Whining and complaining that the Subaru WRX no longer comes in hatchback form isn’t enough to convince Subaru to change its mind on the matter. The automaker says it used the money it saved on the hatch to make the WRX and STI more distinct from the Impreza, a strategy that seems to be working, as the WRX and STI are now outpacing combined sales of the old hatch and sedan.
Still I wonder whether the WRX has lost the practicality that makes it such a versatile sports car. To find out, I resolved to treat our Four Seasons 2015 Subaru WRX as if it were a hatchback and take it on a camping trip to northern Michigan.
The 2015 Subaru WRX might be sedan-only, but there’s still plenty of room for me to load up tons of gear and three passengers—Beth, David, and Michelle. The trunk’s wide opening and reasonably low bumper make it easy to pile in our gear, and we make the most of the 12 cu ft of space. We stuff sleeping bags and overnight bags for four people, a large tent, three folding chairs, and multiple bags of food in the trunk. Some extra bags and snacks overflow into the back row’s middle seat and in the footwells, but nobody seems worried about cramping up or getting uncomfortable on the 260-mile trip to Michigan’s scenic Sleeping Bear Dunes.
Toughing out the weather
Things start off smoothly, as I hand off DJ duties to Beth so I can focus on the road. I know better than to fuss with the WRX’s archaic infotainment touchscreen while driving, so I go through the motions of connecting her phone via Bluetooth before we set off. “Billie Jean” is soon coursing through the Subaru’s Harman/Kardon sound system, competing with road noise and the WRX’s turbo whistle as we merge onto the highway and head north. We’re running on a full tank, and the Subaru tends to get about 30 mpg on the highway with a featherweight right foot, so I’m optimistic we’ll make good time.
Right Brain Brewery in Traverse City is a can't-miss for beer snobs and thirsty people alike.
Then, much like the end of Michael Jackson’s career, things start to look grim. The minute we pull off the highway and hop on forested country roads, the sky blackens with storm clouds that threaten our hopeful plans. Nightfall is soon, and before I can even think about getting to our assuredly soaked campsite, I need to focus on staying shiny side up on the slick, unlit, and unfamiliar pavement.
“You’re sure you’re good with this?” asks David. “Don’t sweat it,” I say, trying to see through heavy gobs of rainfall and intermittent flashes of lightning. “The WRX is made for this stuff.” No doubt the 2015 Subaru WRX inspires a lot of confidence, and I know full well from manhandling one on a frozen lake that it’s mighty capable. But I also know that I’m not a rally driver, even if the WRX’s sharpness and tough attitude has a way of tricking you into thinking you are. Nevertheless, the Subaru’s all-wheel drive, grippy tires, tight steering, and bright headlights help me navigate washed-out sections of road, fallen trees, and patches of gravel.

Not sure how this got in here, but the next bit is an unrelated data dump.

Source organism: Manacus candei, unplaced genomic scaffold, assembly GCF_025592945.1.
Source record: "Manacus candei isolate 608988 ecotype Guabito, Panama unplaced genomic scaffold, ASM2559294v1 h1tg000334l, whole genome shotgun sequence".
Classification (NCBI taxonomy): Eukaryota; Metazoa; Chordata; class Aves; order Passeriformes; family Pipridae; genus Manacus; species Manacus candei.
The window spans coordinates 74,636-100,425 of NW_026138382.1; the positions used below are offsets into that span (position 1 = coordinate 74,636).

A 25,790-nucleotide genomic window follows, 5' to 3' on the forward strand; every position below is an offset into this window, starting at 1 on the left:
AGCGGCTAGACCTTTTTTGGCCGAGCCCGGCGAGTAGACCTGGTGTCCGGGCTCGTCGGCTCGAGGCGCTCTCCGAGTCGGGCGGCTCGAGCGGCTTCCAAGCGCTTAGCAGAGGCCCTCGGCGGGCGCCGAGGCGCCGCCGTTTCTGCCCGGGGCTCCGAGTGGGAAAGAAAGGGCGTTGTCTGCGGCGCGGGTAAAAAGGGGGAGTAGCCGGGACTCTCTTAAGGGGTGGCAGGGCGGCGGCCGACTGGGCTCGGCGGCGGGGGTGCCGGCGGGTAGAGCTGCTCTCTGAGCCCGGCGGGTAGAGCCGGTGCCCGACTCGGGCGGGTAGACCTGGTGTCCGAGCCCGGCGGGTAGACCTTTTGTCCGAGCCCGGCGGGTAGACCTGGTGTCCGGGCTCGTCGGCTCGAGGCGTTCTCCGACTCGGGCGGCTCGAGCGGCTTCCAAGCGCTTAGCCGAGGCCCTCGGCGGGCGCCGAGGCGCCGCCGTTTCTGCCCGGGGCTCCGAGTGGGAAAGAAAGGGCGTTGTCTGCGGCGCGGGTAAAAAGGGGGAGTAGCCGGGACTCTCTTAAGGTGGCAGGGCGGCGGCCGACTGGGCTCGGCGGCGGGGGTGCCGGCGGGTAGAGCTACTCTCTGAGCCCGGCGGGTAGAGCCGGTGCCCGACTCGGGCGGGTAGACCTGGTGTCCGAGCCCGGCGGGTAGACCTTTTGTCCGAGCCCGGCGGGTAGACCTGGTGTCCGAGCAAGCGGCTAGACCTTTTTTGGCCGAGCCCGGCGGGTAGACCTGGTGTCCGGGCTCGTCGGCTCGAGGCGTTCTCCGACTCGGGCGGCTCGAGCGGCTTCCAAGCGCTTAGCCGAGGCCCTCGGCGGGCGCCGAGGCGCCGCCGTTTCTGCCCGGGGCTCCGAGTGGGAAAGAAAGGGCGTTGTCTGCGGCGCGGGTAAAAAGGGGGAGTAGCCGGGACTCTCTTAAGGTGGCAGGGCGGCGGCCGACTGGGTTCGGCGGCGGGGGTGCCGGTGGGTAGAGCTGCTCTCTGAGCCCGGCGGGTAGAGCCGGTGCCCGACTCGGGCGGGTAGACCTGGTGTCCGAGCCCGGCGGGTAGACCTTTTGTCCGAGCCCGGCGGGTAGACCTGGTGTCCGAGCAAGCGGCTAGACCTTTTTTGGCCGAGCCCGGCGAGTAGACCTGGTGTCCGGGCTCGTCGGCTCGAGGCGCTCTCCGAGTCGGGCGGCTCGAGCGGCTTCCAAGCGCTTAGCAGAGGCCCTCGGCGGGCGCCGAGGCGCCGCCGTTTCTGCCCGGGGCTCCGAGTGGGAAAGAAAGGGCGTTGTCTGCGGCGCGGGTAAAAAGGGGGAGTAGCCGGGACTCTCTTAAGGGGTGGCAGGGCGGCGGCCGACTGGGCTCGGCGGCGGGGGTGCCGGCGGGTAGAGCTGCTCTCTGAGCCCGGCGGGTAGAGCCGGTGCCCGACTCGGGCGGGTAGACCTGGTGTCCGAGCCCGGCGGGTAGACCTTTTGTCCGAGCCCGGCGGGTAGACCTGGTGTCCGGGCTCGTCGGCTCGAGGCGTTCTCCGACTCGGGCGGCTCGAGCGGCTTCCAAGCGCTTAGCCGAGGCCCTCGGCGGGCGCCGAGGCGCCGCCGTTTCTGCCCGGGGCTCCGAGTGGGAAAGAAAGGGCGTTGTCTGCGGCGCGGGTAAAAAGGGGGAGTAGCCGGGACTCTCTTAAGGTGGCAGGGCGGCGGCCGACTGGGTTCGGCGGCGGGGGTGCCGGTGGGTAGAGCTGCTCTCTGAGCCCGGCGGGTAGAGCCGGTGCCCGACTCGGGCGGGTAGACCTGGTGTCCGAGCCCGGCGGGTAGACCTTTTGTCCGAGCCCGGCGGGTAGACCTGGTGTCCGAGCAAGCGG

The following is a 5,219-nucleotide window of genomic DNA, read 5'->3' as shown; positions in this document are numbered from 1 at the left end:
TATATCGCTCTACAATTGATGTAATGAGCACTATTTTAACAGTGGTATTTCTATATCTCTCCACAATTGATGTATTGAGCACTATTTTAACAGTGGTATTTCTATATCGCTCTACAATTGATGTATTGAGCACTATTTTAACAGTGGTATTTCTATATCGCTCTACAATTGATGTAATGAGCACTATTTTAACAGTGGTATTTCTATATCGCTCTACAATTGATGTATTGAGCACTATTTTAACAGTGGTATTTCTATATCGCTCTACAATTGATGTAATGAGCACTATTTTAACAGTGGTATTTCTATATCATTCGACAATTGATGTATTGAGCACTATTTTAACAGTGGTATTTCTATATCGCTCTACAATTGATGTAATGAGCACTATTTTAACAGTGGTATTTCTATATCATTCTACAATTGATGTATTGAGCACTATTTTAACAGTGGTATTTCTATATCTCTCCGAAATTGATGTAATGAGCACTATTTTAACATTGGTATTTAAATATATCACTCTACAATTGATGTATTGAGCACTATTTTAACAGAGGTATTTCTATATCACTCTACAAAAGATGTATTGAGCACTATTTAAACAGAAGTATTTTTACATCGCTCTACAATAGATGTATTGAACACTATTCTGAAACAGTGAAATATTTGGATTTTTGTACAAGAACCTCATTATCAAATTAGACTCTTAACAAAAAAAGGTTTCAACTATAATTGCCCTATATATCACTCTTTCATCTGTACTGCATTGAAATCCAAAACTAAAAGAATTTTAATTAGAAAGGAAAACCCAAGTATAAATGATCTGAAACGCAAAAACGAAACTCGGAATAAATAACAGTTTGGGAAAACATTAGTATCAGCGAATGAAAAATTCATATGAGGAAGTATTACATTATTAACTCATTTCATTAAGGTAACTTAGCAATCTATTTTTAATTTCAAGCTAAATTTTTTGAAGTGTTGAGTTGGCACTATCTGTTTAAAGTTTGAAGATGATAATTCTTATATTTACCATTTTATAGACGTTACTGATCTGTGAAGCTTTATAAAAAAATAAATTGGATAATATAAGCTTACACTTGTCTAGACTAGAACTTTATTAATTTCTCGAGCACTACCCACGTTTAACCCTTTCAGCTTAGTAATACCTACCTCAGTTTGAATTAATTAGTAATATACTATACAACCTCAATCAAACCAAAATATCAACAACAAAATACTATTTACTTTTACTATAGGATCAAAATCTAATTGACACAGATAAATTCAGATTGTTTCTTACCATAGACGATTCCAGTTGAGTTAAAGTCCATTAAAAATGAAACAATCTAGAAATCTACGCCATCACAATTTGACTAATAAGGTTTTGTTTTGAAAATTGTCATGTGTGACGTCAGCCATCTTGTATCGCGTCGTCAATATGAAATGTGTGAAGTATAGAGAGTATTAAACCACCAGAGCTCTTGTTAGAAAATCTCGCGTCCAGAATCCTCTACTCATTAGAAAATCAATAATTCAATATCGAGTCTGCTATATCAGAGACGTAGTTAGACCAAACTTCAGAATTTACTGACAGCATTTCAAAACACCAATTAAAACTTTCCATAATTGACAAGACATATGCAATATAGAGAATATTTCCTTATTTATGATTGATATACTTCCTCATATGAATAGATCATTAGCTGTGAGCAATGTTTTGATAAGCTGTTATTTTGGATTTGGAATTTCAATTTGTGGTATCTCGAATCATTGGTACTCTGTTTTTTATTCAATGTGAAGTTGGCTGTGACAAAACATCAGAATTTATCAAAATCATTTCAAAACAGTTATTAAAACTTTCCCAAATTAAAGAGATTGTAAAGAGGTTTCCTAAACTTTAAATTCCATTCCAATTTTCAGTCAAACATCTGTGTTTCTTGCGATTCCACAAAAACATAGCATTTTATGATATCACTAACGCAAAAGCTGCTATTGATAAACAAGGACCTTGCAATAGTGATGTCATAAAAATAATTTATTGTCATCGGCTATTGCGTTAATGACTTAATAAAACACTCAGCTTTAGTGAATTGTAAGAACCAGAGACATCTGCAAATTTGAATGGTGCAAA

We finally arrive, car and passengers intact. The rain has died down by this time, so we unload our stuff and join our other friends waiting for us around the fire. It’s damp, it’s 44 degrees, but we made it.
A rude awakening
At first I think I’ve shivered myself awake. In the middle of the night I rolled to the side of the tent, and as a result my entire right side is soaked in frigid rainwater. To make things worse, a regiment of Boy Scouts arrived in the middle of the night, and now they’re up and yelling at each other to get in formation amidst blaring bugles and animal calls.
The WRX always looks poised and prepped for another adventure.
I grab the key to the WRX and head out to the parking lot, hoping to find a change of clothes and some coffee to wake myself up. I notice as I approach that the windows are somewhat fogged. I resign myself to the likelihood that two of my friends used the spacious back seat of the Subie for something lewd. Instead I find David wrapped in a sleeping bag, totally asleep in the front seat, reclined all the way and almost lying flat. Another friend is in the same position in the passenger seat. “Too cold and too wet for the tent,” says David. “And these seats are pretty comfortable.”
Never a dull moment
We pack up all of our gear and make for Sleeping Bear Dunes, a huge natural sand dune and lakeshore on Michigan’s Leelanau peninsula. On the way, however, I take a wrong turn that leads to a two-track dirt road. David is giving me that look again, but this time I can’t control myself. I’m laughing maniacally as we barrel down the dirt road, mud flying in every which direction, as my passengers hang on for dear life. The WRX’s stiff suspension isn’t exactly kind to bumpy dirt roads, so everyone is relieved once we’re back on asphalt and on our way to the Dune Climb.
The hike across Sleeping Bear Dunes takes about an hour, round-trip. We’re wiped by the time we get back in the car, and I don’t have the energy to worry about the piles of sand we’ve undoubtedly carried with us into the cabin. Luckily I had the foresight to swap out the 2015 Subaru WRX’s stock carpet mats for the Weather Tech mats we use in wintertime.
Tandem Ciders in Suttons Bay is a refreshing stop-over after a long hike.
Washing off the weekend
Grime aside, the Subaru arrives home little worse for wear, although in the process of cleaning the car up, I discover a dent under the fog light. It’s hard to say whether this occurred during my trip or some point during the hellish winter. After a $618 visit to the body shop, it’s back in action.
The 2015 Subaru WRX proved it’s the right kind of car to brave nasty weather, bumpy roads, and sweaty campers. It even hauled all of our junk without frustration, and I never found myself wishing I had a hatchback.
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